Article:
Why a better unemployment rate doesn’t mean a better economy - InfoNews

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Why a better unemployment rate doesn’t mean a better economy

A slowdown in housing construction in 2018 contributed to a decrease in jobs in the Thompson-Okanagan regions.
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June 20, 2019 - 4:30 PM

KELOWNA - Knocking one percentage point off the unemployment rate in the Thompson-Okanagan last year was not a good news story.

The region’s unemployment rate fell to 6.1 per cent in 2018 from 7.1 per cent in 2017.

But, according to Regional Checkup 2019, a document produced by the Chartered Professional Accountants of B.C., that was largely due to a shrinking labour force.

The report says 7,000 people left the work force during 2018 compared to 2017.

The report didn’t offer any explanation for the drop but goes on to note that the number of jobs in the region fell by 4,400 to 255,200.

Again, there was no explanation for that job loss but Human Resources and Skills Development Canada put the numbers into an historical context.

There was record growth in the labour force in the region in 2017, Christopher Simard, a spokesperson for the department, said in an email. It grew by more than 10,300 jobs or 3.8 per cent that year.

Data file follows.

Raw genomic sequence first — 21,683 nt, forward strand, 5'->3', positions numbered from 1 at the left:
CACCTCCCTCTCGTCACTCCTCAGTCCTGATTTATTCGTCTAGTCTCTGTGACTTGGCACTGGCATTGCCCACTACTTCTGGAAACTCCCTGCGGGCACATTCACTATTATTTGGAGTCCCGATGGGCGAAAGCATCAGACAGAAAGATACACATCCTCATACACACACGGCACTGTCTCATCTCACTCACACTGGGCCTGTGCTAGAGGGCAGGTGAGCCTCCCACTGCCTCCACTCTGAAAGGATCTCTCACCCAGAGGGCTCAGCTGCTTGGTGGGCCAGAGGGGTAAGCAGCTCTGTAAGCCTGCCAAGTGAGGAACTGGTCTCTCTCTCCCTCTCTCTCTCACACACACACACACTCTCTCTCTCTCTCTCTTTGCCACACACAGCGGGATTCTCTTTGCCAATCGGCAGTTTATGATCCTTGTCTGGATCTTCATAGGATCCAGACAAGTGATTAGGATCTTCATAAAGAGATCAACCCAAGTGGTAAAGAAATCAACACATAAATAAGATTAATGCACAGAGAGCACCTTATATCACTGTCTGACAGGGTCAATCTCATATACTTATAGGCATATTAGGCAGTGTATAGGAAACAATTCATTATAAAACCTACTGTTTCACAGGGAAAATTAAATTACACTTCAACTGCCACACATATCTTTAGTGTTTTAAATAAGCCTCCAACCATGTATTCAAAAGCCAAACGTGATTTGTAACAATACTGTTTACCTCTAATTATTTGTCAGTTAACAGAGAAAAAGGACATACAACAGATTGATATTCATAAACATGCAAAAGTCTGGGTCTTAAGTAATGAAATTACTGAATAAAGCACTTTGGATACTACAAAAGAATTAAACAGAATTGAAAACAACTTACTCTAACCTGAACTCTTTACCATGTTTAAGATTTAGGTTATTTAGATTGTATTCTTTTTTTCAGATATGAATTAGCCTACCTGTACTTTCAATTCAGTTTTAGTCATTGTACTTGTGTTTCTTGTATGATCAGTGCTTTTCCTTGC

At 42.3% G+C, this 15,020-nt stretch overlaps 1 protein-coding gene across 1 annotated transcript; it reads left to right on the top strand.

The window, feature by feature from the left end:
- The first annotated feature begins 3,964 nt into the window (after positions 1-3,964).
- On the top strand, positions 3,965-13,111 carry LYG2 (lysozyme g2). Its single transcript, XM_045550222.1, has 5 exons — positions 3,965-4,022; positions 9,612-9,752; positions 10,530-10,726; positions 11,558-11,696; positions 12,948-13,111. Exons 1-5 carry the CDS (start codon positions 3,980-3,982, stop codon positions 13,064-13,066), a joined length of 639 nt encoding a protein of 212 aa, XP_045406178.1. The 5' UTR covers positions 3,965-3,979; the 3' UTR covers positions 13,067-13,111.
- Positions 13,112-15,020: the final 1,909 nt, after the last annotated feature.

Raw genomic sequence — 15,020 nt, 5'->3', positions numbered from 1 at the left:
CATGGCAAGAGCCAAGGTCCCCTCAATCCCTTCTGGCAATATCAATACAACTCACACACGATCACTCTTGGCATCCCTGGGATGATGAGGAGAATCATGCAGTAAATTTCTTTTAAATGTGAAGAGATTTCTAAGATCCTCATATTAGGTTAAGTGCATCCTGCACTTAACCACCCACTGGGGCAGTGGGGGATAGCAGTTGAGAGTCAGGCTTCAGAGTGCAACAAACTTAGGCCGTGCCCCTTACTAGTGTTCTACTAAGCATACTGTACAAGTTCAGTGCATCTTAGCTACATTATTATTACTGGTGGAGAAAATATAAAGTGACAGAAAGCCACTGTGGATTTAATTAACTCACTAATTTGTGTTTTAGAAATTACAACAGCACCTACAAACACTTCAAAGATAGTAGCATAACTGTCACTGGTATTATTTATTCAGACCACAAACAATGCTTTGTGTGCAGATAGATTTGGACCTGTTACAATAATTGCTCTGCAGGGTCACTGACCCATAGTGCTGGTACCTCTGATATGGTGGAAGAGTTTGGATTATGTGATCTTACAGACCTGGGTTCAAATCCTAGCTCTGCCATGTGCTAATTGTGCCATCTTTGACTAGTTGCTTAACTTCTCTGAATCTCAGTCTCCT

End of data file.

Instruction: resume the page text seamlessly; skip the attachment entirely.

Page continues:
“This regional growth was driven by the construction sector (+15%), but that growth was not sustained in 2018 (-5%),” Simard said. “One explanation could be the introduction of new federal and provincial legislation that slowed the housing boom in the region.”

Wildfires were also blamed for some of the job losses.

“In the summer of 2018 there were serious wildfires and smoke levels in the Okanagan Valley,” the media department’s email stated. “This made working conditions for fruit picking unsafe and affected agriculture employment. It went from 6,200 to 2,700 between 2017 and 2018. Similarly, industries related to tourism (e.g., accommodation and food services and information, culture and recreation) were impacted by the presence of smoke in the region.”

WORKFORCE GAINS AND LOSSES BY REGION FOR 2018
Regions where the labour force shrunk

Cariboo: 2,100
Kootenay: 2,400
Northwest: 2,400
Thompson-Okanagan: 7,000

Regions where the labour force grew
Northeast: 1,000
Southwest: 17,200
Vancouver Island: 9,000


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